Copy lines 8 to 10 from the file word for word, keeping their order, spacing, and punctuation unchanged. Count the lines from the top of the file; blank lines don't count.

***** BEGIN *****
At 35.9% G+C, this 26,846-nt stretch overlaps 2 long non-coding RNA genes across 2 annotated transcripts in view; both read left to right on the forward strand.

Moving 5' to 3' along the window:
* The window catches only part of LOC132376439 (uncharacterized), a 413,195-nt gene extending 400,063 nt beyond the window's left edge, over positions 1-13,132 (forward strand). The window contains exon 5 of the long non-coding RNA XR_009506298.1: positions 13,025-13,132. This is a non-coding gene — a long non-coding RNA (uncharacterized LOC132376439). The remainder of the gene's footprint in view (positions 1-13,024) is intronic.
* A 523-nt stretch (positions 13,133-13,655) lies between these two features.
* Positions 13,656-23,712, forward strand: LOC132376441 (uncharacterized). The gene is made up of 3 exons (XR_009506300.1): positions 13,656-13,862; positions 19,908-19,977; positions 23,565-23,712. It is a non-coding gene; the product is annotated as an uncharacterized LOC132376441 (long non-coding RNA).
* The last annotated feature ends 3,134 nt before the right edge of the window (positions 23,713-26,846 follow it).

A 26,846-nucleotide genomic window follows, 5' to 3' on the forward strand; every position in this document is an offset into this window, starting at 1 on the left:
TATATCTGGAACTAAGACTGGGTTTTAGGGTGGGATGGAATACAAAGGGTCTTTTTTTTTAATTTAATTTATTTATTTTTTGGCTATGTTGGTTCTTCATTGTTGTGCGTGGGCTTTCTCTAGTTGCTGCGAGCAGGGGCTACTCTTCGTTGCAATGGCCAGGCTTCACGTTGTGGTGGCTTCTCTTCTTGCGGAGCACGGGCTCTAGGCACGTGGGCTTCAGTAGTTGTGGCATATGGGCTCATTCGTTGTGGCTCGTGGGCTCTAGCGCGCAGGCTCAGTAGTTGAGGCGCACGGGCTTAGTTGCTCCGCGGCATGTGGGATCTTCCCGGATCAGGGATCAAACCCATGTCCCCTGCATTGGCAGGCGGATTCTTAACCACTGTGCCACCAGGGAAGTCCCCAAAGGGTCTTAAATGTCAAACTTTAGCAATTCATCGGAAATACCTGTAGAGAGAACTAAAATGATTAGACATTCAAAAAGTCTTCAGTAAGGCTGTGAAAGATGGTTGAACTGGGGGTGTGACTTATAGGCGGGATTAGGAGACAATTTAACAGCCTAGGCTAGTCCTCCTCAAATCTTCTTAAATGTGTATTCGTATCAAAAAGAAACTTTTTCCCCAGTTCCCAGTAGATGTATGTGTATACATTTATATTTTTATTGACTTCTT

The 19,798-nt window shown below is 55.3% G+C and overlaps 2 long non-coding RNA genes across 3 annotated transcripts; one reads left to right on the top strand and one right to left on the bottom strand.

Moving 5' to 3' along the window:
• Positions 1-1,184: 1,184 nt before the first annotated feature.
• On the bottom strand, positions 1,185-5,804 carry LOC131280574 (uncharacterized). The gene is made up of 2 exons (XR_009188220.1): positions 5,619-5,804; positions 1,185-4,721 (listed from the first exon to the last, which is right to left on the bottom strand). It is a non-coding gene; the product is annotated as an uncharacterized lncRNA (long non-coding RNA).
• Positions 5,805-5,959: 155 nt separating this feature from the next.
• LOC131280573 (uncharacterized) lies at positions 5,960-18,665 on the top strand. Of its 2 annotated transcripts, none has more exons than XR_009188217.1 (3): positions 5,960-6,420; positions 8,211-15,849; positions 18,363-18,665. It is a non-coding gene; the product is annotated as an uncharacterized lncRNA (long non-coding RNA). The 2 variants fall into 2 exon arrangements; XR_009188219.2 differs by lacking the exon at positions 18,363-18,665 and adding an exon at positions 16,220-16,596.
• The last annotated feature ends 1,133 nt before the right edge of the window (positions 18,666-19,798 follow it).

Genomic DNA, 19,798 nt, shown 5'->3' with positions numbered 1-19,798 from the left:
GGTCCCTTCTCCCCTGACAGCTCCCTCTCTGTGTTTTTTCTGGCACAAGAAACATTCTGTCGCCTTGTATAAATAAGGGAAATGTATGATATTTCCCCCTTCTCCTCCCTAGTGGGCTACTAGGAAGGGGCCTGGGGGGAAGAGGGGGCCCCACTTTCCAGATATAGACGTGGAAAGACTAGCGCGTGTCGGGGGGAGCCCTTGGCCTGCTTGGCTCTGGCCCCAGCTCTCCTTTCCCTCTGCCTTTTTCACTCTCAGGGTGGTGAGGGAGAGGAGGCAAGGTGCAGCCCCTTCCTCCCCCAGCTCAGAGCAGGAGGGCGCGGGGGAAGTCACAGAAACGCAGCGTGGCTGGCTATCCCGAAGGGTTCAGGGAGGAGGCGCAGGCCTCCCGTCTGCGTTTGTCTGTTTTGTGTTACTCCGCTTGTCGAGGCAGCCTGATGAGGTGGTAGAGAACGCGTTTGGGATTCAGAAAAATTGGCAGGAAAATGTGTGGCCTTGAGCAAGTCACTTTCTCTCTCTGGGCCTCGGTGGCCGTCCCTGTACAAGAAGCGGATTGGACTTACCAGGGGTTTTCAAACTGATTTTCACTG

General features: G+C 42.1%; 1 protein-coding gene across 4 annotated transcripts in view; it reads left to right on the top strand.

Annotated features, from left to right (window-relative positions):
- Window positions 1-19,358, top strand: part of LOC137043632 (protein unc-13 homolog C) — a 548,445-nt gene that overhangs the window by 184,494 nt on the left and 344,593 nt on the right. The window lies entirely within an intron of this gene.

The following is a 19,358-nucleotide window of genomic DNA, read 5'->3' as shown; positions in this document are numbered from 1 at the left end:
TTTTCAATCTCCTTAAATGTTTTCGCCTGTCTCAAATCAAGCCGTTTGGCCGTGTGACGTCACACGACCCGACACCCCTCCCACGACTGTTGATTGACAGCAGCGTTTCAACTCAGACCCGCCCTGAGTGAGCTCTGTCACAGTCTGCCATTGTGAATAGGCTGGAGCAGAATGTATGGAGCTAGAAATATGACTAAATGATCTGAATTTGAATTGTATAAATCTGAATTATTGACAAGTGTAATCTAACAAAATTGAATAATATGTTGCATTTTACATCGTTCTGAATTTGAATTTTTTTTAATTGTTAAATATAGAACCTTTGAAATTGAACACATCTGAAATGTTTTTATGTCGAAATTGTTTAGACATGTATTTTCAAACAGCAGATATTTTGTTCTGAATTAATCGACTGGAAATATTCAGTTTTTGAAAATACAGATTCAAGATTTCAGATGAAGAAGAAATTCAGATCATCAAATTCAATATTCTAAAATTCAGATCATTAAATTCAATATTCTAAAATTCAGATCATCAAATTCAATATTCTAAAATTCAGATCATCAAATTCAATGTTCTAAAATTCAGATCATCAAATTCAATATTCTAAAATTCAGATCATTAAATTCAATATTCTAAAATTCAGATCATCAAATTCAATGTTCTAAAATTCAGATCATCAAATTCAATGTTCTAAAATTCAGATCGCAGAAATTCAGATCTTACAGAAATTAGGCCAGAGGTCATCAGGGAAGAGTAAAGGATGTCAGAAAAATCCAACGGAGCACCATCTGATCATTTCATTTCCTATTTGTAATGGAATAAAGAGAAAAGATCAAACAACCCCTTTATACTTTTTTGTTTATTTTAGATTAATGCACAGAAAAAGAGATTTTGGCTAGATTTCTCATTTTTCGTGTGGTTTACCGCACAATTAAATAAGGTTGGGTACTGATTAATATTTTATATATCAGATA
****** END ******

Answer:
TATATCTGGAACTAAGACTGGGTTTTAGGGTGGGATGGAATACAAAGGGTCTTTTTTTTTAATTTAATTTATTTATTTTTTGGCTATGTTGGTTCTTCATTGTTGTGCGTGGGCTTTCTCTAGTTGCTGCGAGCAGGGGCTACTCTTCGTTGCAATGGCCAGGCTTCACGTTGTGGTGGCTTCTCTTCTTGCGGAGCACGGGCTCTAGGCACGTGGGCTTCAGTAGTTGTGGCATATGGGCTCATTCGTTGTGGCTCGTGGGCTCTAGCGCGCAGGCTCAGTAGTTGAGGCGCACGGGCTTAGTTGCTCCGCGGCATGTGGGATCTTCCCGGATCAGGGATCAAACCCATGTCCCCTGCATTGGCAGGCGGATTCTTAACCACTGTGCCACCAGGGAAGTCCCCAAAGGGTCTTAAATGTCAAACTTTAGCAATTCATCGGAAATACCTGTAGAGAGAACTAAAATGATTAGACATTCAAAAAGTCTTCAGTAAGGCTGTGAAAGATGGTTGAACTGGGGGTGTGACTTATAGGCGGGATTAGGAGACAATTTAACAGCCTAGGCTAGTCCTCCTCAAATCTTCTTAAATGTGTATTCGTATCAAAAAGAAACTTTTTCCCCAGTTCCCAGTAGATGTATGTGTATACATTTATATTTTTATTGACTTCTT

The 19,798-nt window shown below is 55.3% G+C and overlaps 2 long non-coding RNA genes across 3 annotated transcripts; one reads left to right on the top strand and one right to left on the bottom strand.

Moving 5' to 3' along the window: